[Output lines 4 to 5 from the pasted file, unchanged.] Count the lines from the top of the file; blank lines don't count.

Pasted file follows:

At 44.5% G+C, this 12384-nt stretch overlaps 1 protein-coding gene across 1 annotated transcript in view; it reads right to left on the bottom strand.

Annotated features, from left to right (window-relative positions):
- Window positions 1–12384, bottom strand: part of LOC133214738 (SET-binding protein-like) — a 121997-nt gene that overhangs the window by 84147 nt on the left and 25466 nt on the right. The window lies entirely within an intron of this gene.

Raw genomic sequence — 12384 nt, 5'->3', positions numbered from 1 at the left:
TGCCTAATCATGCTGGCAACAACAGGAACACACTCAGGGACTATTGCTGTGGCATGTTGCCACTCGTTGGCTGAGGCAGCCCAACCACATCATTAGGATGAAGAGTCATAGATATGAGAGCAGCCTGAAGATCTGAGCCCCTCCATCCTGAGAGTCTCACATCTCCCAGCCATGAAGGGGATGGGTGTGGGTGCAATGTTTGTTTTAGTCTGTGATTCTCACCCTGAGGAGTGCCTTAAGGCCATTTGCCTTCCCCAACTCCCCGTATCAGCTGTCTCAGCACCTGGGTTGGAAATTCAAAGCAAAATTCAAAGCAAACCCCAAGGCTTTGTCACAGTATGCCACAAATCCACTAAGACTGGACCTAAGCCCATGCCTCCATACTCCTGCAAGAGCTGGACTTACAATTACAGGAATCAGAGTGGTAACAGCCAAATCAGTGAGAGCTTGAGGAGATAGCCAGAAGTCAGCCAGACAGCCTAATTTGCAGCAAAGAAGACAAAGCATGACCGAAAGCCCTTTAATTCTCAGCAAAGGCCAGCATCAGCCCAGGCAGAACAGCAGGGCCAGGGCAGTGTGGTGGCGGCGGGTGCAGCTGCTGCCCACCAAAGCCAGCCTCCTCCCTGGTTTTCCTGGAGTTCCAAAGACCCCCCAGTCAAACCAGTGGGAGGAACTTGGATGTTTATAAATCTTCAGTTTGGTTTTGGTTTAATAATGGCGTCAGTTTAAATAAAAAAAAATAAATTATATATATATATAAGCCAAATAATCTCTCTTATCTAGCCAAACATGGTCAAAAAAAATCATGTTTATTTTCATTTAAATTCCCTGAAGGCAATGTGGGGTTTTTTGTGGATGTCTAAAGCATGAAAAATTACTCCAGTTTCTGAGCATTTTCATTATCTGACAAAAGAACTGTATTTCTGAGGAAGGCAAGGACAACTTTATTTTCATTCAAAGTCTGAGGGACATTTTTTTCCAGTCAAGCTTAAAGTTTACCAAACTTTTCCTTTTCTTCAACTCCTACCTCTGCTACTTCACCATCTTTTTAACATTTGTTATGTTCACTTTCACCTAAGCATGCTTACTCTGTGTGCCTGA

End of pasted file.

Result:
Raw genomic sequence — 12384 nt, 5'->3', positions numbered from 1 at the left:
TGCCTAATCATGCTGGCAACAACAGGAACACACTCAGGGACTATTGCTGTGGCATGTTGCCACTCGTTGGCTGAGGCAGCCCAACCACATCATTAGGATGAAGAGTCATAGATATGAGAGCAGCCTGAAGATCTGAGCCCCTCCATCCTGAGAGTCTCACATCTCCCAGCCATGAAGGGGATGGGTGTGGGTGCAATGTTTGTTTTAGTCTGTGATTCTCACCCTGAGGAGTGCCTTAAGGCCATTTGCCTTCCCCAACTCCCCGTATCAGCTGTCTCAGCACCTGGGTTGGAAATTCAAAGCAAAATTCAAAGCAAACCCCAAGGCTTTGTCACAGTATGCCACAAATCCACTAAGACTGGACCTAAGCCCATGCCTCCATACTCCTGCAAGAGCTGGACTTACAATTACAGGAATCAGAGTGGTAACAGCCAAATCAGTGAGAGCTTGAGGAGATAGCCAGAAGTCAGCCAGACAGCCTAATTTGCAGCAAAGAAGACAAAGCATGACCGAAAGCCCTTTAATTCTCAGCAAAGGCCAGCATCAGCCCAGGCAGAACAGCAGGGCCAGGGCAGTGTGGTGGCGGCGGGTGCAGCTGCTGCCCACCAAAGCCAGCCTCCTCCCTGGTTTTCCTGGAGTTCCAAAGACCCCCCAGTCAAACCAGTGGGAGGAACTTGGATGTTTATAAATCTTCAGTTTGGTTTTGGTTTAATAATGGCGTCAGTTTAAATAAAAAAAAATAAATTATATATATATATAAGCCAAATAATCTCTCTTATCTAGCCAAACATGGTCAAAAAAAATCATGTTTATTTTCATTTAAATTCCCTGAAGGCAATGTGGGGTTTTTTGTGGATGTCTAAAGCATGAAAAATTACTCCAGTTTCTGAGCATTTTCATTATCTGACAAAAGAACTGTATTTCTGAGGAAGGCAAGGACAACTTTATTTTCATTCAAAGTCTGAGGGACATTTTTTTCCAGTCAAGCTTAAAGTTTACCAAACTTTTCCTTTTCTTCAACTCCTACCTCTGCTACTTCACCATCTTTTTAACATTTGTTATGTTCACTTTCACCTAAGCATGCTTACTCTGTGTGCCTGA